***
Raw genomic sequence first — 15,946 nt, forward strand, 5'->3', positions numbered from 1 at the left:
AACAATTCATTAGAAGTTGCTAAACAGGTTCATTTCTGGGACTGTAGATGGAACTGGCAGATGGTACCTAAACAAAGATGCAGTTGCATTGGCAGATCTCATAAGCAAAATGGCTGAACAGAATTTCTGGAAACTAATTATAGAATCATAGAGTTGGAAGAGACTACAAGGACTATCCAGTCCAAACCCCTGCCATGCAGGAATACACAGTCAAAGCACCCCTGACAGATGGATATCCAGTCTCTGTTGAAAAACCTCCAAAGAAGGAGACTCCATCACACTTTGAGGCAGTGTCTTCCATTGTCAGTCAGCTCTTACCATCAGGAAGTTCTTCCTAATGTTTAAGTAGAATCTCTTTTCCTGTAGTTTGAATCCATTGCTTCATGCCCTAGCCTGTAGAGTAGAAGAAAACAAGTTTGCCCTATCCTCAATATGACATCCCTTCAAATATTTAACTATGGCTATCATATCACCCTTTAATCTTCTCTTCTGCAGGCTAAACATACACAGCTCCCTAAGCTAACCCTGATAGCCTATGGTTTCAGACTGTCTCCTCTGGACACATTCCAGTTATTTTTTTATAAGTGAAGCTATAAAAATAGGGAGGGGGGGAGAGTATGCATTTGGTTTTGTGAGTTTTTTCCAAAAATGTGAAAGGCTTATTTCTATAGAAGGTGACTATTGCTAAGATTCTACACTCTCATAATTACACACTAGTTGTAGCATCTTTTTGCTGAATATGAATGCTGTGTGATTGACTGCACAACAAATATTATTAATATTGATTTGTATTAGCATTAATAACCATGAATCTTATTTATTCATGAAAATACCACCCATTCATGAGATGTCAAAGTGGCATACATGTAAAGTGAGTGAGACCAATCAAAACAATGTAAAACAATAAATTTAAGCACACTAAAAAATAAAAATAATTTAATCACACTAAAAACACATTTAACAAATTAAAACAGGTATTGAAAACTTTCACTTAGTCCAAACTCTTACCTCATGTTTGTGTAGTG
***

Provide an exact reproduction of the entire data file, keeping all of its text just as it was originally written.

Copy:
Raw genomic sequence first — 15,946 nt, forward strand, 5'->3', positions numbered from 1 at the left:
AACAATTCATTAGAAGTTGCTAAACAGGTTCATTTCTGGGACTGTAGATGGAACTGGCAGATGGTACCTAAACAAAGATGCAGTTGCATTGGCAGATCTCATAAGCAAAATGGCTGAACAGAATTTCTGGAAACTAATTATAGAATCATAGAGTTGGAAGAGACTACAAGGACTATCCAGTCCAAACCCCTGCCATGCAGGAATACACAGTCAAAGCACCCCTGACAGATGGATATCCAGTCTCTGTTGAAAAACCTCCAAAGAAGGAGACTCCATCACACTTTGAGGCAGTGTCTTCCATTGTCAGTCAGCTCTTACCATCAGGAAGTTCTTCCTAATGTTTAAGTAGAATCTCTTTTCCTGTAGTTTGAATCCATTGCTTCATGCCCTAGCCTGTAGAGTAGAAGAAAACAAGTTTGCCCTATCCTCAATATGACATCCCTTCAAATATTTAACTATGGCTATCATATCACCCTTTAATCTTCTCTTCTGCAGGCTAAACATACACAGCTCCCTAAGCTAACCCTGATAGCCTATGGTTTCAGACTGTCTCCTCTGGACACATTCCAGTTATTTTTTTATAAGTGAAGCTATAAAAATAGGGAGGGGGGGAGAGTATGCATTTGGTTTTGTGAGTTTTTTCCAAAAATGTGAAAGGCTTATTTCTATAGAAGGTGACTATTGCTAAGATTCTACACTCTCATAATTACACACTAGTTGTAGCATCTTTTTGCTGAATATGAATGCTGTGTGATTGACTGCACAACAAATATTATTAATATTGATTTGTATTAGCATTAATAACCATGAATCTTATTTATTCATGAAAATACCACCCATTCATGAGATGTCAAAGTGGCATACATGTAAAGTGAGTGAGACCAATCAAAACAATGTAAAACAATAAATTTAAGCACACTAAAAAATAAAAATAATTTAATCACACTAAAAACACATTTAACAAATTAAAACAGGTATTGAAAACTTTCACTTAGTCCAAACTCTTACCTCATGTTTGTGTAGTG